April Hannah is a sculptural-based designer, whose inherent interest is transforming material through form. April examines the creative process across media and through multiple generations. One afternoon, April found herself intrigued by the smart way a particular toy of her son’s interlocked and transformed. This pattern gave way to April’s creation of her Totem collection. April’s process begins by using her drawings and paintings to create a “DNA blueprint” for each individual sculpture. The single shape of the template is then reproduced onto multiple pieces of wood using charcoal, each shape interlocking with the other to create a seamless and sculptural form.

The totems are all three-dimensional objects that are an exercise which, “strives to transcend the banal and create an unpredictable universe of meditative energy and childlike wonder.” April’s newest expansion upon her totem collection comes in the form of the Lotus Cocktail Table. The elegant table is designed and created using the same process as the totems, using Nero Marquita or Statuary marble, and fashioned with a glass top.

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Photo Courtesy of April Hannah Studio, Lotus Cocktail Table.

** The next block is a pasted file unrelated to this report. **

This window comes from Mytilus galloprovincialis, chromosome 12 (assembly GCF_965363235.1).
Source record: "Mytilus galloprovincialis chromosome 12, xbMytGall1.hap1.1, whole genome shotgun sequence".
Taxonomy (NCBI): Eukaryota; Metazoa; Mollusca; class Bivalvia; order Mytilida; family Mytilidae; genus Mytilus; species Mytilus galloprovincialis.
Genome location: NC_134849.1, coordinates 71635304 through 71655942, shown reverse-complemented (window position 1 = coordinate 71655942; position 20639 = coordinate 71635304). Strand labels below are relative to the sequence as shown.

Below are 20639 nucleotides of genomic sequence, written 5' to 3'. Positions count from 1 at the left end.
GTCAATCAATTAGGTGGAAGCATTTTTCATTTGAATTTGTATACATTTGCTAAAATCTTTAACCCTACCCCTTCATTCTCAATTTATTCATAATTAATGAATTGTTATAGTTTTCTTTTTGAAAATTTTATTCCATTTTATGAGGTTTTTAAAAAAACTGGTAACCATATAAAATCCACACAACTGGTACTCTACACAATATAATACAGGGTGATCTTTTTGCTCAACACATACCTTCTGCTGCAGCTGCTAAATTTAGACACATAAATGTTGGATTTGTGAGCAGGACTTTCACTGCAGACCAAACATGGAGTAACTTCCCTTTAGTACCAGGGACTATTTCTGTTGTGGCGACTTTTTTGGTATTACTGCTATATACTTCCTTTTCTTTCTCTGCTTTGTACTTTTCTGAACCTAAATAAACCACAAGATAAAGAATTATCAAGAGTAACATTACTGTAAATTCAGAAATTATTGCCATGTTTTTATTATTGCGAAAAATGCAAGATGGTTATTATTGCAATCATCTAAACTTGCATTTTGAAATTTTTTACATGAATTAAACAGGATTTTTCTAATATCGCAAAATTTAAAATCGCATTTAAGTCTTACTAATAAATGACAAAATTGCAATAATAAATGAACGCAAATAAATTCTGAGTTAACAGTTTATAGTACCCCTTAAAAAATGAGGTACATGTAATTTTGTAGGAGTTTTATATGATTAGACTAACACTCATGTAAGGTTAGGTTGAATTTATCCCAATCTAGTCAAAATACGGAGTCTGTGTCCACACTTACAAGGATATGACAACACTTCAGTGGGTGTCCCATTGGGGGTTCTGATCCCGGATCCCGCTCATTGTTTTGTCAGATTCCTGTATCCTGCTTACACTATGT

A Space Studio: Connecting Nature and Modernity through Natural Stone

Anna Aristova and Roza Gazarian of A Space Studio are the perfect duo to create modern, natural works of art that are as beautiful as they are unique. The pair finds their inspiration “in a constant balance of opposites,” by pairing raw, heavy natural stone with delicate steel or a romantic gold leaf. Bringing earthy elements into the home in a thoughtful and beautiful way can be a challenge, especially in today’s growing urban landscape. Through knowledge and intuition, the team has found a way to “create a vast and open space” to escape through their natural collections.

In the recent FOUND collection, the stone is sourced and left unpolished directly from the quarries in the mountains of Turkey. These raw, organic stones are then fashioned and manipulated in ways that create a modern piece of art.

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Photo Courtesy of A Space Studio, Found Console Table.

Robin Antar: Using Stone for Healing and Preservation

Robin Antar is a sculptor who primarily uses natural stone to create her works of art. During our artist panel discussion, Robin recounted how she carefully selects natural stone based on the vision of her design. Robin’s art ranges from abstract to impressionistic, and how she selects her natural stone varies based on the design and the story that she is trying to tell.